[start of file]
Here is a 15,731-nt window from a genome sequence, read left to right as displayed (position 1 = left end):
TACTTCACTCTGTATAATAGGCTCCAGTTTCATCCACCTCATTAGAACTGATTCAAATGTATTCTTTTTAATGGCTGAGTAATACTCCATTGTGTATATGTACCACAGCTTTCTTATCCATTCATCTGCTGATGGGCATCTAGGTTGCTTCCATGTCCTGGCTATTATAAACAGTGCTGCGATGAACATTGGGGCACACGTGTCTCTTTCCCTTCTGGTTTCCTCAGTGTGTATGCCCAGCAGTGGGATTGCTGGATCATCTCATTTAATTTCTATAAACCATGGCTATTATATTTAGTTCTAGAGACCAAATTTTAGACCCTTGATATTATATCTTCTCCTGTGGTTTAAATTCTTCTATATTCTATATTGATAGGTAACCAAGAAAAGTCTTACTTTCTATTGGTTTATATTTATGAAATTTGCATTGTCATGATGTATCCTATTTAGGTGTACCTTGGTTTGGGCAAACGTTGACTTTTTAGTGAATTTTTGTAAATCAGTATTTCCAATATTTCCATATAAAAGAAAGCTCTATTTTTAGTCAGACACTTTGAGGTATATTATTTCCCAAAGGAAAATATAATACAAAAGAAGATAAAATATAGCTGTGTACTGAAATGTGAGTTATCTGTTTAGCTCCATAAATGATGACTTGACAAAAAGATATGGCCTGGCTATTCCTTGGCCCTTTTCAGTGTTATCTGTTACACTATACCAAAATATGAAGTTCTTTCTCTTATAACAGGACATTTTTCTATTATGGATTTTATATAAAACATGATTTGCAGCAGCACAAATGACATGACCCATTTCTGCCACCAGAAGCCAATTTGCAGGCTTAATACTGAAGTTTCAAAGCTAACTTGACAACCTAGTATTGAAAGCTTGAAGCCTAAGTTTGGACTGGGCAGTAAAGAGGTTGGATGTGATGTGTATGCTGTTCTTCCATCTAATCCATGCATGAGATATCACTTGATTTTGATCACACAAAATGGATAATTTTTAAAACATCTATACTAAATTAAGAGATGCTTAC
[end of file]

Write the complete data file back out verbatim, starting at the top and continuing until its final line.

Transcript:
Here is a 15,731-nt window from a genome sequence, read left to right as displayed (position 1 = left end):
TACTTCACTCTGTATAATAGGCTCCAGTTTCATCCACCTCATTAGAACTGATTCAAATGTATTCTTTTTAATGGCTGAGTAATACTCCATTGTGTATATGTACCACAGCTTTCTTATCCATTCATCTGCTGATGGGCATCTAGGTTGCTTCCATGTCCTGGCTATTATAAACAGTGCTGCGATGAACATTGGGGCACACGTGTCTCTTTCCCTTCTGGTTTCCTCAGTGTGTATGCCCAGCAGTGGGATTGCTGGATCATCTCATTTAATTTCTATAAACCATGGCTATTATATTTAGTTCTAGAGACCAAATTTTAGACCCTTGATATTATATCTTCTCCTGTGGTTTAAATTCTTCTATATTCTATATTGATAGGTAACCAAGAAAAGTCTTACTTTCTATTGGTTTATATTTATGAAATTTGCATTGTCATGATGTATCCTATTTAGGTGTACCTTGGTTTGGGCAAACGTTGACTTTTTAGTGAATTTTTGTAAATCAGTATTTCCAATATTTCCATATAAAAGAAAGCTCTATTTTTAGTCAGACACTTTGAGGTATATTATTTCCCAAAGGAAAATATAATACAAAAGAAGATAAAATATAGCTGTGTACTGAAATGTGAGTTATCTGTTTAGCTCCATAAATGATGACTTGACAAAAAGATATGGCCTGGCTATTCCTTGGCCCTTTTCAGTGTTATCTGTTACACTATACCAAAATATGAAGTTCTTTCTCTTATAACAGGACATTTTTCTATTATGGATTTTATATAAAACATGATTTGCAGCAGCACAAATGACATGACCCATTTCTGCCACCAGAAGCCAATTTGCAGGCTTAATACTGAAGTTTCAAAGCTAACTTGACAACCTAGTATTGAAAGCTTGAAGCCTAAGTTTGGACTGGGCAGTAAAGAGGTTGGATGTGATGTGTATGCTGTTCTTCCATCTAATCCATGCATGAGATATCACTTGATTTTGATCACACAAAATGGATAATTTTTAAAACATCTATACTAAATTAAGAGATGCTTAC